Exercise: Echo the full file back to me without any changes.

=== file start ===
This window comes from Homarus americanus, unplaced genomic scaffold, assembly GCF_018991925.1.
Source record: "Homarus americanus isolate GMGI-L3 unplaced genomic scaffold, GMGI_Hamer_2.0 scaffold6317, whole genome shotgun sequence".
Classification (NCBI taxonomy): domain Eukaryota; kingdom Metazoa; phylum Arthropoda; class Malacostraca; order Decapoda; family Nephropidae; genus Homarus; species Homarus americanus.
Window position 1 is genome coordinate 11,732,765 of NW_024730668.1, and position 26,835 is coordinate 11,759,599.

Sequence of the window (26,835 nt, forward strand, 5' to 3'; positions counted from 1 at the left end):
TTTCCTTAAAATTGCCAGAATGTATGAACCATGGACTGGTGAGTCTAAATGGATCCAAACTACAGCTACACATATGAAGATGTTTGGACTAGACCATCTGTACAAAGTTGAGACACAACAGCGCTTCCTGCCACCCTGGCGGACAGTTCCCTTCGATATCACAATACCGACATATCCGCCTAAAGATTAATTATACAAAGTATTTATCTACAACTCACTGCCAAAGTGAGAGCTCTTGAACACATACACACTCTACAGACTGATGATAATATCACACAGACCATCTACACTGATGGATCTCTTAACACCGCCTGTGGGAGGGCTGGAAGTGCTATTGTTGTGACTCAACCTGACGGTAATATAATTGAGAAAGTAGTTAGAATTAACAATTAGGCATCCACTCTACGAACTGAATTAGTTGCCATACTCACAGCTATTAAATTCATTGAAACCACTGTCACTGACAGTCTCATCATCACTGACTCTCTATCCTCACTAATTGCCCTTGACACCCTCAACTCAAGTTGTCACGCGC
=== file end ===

This window comes from Homarus americanus, unplaced genomic scaffold, assembly GCF_018991925.1.
Source record: "Homarus americanus isolate GMGI-L3 unplaced genomic scaffold, GMGI_Hamer_2.0 scaffold6317, whole genome shotgun sequence".
Classification (NCBI taxonomy): domain Eukaryota; kingdom Metazoa; phylum Arthropoda; class Malacostraca; order Decapoda; family Nephropidae; genus Homarus; species Homarus americanus.
Window position 1 is genome coordinate 11,732,765 of NW_024730668.1, and position 26,835 is coordinate 11,759,599.

Sequence of the window (26,835 nt, forward strand, 5' to 3'; positions counted from 1 at the left end):
TTTCCTTAAAATTGCCAGAATGTATGAACCATGGACTGGTGAGTCTAAATGGATCCAAACTACAGCTACACATATGAAGATGTTTGGACTAGACCATCTGTACAAAGTTGAGACACAACAGCGCTTCCTGCCACCCTGGCGGACAGTTCCCTTCGATATCACAATACCGACATATCCGCCTAAAGATTAATTATACAAAGTATTTATCTACAACTCACTGCCAAAGTGAGAGCTCTTGAACACATACACACTCTACAGACTGATGATAATATCACACAGACCATCTACACTGATGGATCTCTTAACACCGCCTGTGGGAGGGCTGGAAGTGCTATTGTTGTGACTCAACCTGACGGTAATATAATTGAGAAAGTAGTTAGAATTAACAATTAGGCATCCACTCTACGAACTGAATTAGTTGCCATACTCACAGCTATTAAATTCATTGAAACCACTGTCACTGACAGTCTCATCATCACTGACTCTCTATCCTCACTAATTGCCCTTGACACCCTCAACTCAAGTTGTCACGCGC